Published on Wednesday, October 24, 2012
Independent agents announced today they were joining forces to drive business away from a number of the largest cruise companies following cuts in their commission rates.
The move followed last week's announcement by Royal Caribbean that it will cut agents' base commission from 15% to 10% from January 1. Last year, Complete Cruise Solution, which owns P&O Cruises, Cunard and Princess Cruises, slashed commission to just 5%.
Advantage Travel Centres and The Travel Network Group, which together account for around £350m worth of cruise sales, are now advising their combined network of more than 1,500 member agencies to sell alternative cruise lines instead.
Gary Lewis, The Travel Network Group managing director, said: "We have now discussed this issue in great depth with our members and with Advantage Travel Centres and we are all deeply dissatisfied with moves by certain companies to reduce commission.
"Our strategy is, and has always been, to work with operators who help our members satisfy the needs of their customers, and who at the same time support the trade and our members commercially.
"There are a number of great quality cruise lines providing fantastic cruise product to us as a group and therefore, with immediate effect, we will be looking to strengthen our relationships with those cruise operators who are more supportive of our members and the trade.
"This will inevitably lead to a reduction of business going through those suppliers that are not supportive of this strategy."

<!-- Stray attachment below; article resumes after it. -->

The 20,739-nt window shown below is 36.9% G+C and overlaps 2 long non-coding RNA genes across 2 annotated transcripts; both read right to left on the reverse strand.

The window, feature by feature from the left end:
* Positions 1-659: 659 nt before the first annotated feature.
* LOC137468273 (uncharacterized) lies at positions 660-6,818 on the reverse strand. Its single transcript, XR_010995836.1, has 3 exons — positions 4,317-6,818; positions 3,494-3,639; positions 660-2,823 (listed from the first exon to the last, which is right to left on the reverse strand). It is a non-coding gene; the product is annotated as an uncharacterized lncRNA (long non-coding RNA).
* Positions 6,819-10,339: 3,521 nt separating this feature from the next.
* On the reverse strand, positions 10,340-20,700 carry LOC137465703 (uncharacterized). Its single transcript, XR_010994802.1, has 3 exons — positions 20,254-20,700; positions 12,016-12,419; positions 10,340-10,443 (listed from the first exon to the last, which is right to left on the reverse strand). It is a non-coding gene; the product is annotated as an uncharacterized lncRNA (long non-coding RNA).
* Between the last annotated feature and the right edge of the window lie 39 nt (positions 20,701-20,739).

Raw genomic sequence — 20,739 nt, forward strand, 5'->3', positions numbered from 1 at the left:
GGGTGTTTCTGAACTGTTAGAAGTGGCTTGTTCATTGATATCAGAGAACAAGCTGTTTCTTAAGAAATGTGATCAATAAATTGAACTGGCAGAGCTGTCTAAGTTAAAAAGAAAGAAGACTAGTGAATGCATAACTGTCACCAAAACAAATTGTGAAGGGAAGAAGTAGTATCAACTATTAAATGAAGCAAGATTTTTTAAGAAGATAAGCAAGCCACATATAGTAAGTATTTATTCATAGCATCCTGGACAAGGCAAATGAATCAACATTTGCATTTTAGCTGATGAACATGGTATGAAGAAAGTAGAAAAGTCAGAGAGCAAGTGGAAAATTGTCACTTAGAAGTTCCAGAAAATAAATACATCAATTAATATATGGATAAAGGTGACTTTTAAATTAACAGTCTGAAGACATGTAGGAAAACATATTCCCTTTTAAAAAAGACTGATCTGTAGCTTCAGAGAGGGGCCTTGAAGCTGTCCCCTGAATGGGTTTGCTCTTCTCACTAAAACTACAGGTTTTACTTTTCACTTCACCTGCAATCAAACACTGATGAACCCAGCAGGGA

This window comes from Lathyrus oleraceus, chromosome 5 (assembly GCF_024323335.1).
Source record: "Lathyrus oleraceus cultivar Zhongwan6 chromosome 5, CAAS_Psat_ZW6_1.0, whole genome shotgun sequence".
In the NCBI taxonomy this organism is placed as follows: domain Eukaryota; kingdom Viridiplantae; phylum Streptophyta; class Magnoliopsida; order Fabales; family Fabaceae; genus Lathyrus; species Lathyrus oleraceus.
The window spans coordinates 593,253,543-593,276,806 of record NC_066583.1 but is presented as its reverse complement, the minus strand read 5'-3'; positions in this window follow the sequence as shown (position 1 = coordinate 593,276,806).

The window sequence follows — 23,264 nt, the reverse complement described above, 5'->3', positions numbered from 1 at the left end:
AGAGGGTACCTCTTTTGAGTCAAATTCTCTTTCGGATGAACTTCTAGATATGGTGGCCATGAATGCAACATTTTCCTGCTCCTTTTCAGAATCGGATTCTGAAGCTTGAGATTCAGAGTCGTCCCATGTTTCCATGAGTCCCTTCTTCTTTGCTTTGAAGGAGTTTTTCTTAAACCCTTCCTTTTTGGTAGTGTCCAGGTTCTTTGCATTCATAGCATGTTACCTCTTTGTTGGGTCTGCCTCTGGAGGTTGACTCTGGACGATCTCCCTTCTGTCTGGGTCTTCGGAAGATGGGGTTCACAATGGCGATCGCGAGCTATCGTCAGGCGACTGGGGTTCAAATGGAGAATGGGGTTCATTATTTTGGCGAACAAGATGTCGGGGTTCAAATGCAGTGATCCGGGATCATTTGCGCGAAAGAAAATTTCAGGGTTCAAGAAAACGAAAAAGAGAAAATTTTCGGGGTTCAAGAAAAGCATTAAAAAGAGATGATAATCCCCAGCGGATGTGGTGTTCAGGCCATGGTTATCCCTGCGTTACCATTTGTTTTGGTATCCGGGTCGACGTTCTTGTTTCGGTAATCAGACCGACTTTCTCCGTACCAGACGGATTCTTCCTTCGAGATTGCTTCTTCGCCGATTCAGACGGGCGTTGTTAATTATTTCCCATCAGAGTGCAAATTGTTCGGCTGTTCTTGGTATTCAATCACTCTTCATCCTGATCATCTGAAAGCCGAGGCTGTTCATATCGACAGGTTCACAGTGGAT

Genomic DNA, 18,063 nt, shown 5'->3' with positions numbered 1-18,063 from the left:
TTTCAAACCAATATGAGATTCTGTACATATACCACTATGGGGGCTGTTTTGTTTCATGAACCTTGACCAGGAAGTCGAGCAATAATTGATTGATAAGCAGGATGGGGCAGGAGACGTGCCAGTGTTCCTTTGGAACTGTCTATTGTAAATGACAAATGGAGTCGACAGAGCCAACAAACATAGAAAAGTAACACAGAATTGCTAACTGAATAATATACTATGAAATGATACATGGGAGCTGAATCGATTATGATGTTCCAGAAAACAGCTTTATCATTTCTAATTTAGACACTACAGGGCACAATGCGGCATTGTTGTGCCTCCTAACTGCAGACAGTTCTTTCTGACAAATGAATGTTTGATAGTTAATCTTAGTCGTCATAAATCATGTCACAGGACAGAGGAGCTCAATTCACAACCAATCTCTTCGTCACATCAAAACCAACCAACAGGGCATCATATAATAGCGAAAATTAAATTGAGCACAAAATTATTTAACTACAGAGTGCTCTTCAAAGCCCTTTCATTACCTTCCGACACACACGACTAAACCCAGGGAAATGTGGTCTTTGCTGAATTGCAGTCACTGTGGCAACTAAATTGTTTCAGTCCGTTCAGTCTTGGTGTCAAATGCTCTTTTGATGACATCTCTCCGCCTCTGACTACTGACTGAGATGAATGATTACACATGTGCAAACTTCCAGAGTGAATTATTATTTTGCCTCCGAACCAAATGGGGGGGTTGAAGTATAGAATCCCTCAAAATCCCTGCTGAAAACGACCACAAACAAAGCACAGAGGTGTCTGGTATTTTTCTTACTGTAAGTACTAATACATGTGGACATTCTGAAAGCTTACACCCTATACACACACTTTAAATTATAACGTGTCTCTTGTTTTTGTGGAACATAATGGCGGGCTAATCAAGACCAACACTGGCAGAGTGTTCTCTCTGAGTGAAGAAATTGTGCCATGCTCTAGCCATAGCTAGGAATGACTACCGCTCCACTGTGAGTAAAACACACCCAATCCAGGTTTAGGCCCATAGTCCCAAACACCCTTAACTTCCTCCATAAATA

However, agents suffered a further blow today when Norwegian Cruise Line announced that from January 1 it will move to a 10% base rate from a variable rate of 12% to 15%. Francis Riley, VP and general manager international said the revised business model had been devised following discussions with trade partners in an attempt to end discounting.
"Moving to 10% and putting in place policies to police the rebating will help attract new travel agents to the market who have in the past felt they were unable to compete with the big discounters," he said.
Advantage leisure director Julia Lo Bue-Said said the two consortia would be encouraging agents to switch-sell away from cruise lines that offer the lowest earnings potential. "If a customer requests a particular ship, the agent will make that sale, but good agents can use their product knowledge and business acumen to recommend alternatives that are right for the customer but also right for them as a business.
"There is always an opportunity to switch sell, providing it works for the customer."
Bue-Said said that where Advantage had advised members to switch-sell following commission cuts by other operators, it had resulted in a "significant" shift of business away from the principle.
It took a similar stance with TUI several years ago when it reduced commission. "Eventually they came back to the table and now we are working with them in a more productive manner," she said.
She said principles should also bear in mind that agents' commissions were being eroded by the growth of non-commissionable sales. "Seven years ago they earned commission on every component of the holiday, but now there's a whole stream of add-ons from air passenger duty to premium flights for which agents don't get paid.
"These non-commissionables can account for at least 2% of the holiday price but agents don't earn anything from them. Operators need to consider this factor when looking at commission payments."
By Linsey McNeill
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The recent insolvency of Low Cost Travel Group, one of the large players in the travel industry had a big impact on the travelers, hotels and all related players from both wholesale & retail arms. There were about 27,000 people on a holiday who had booked through the company comprised of a €200 million wholesale arm and €500 million OTA / retail arm.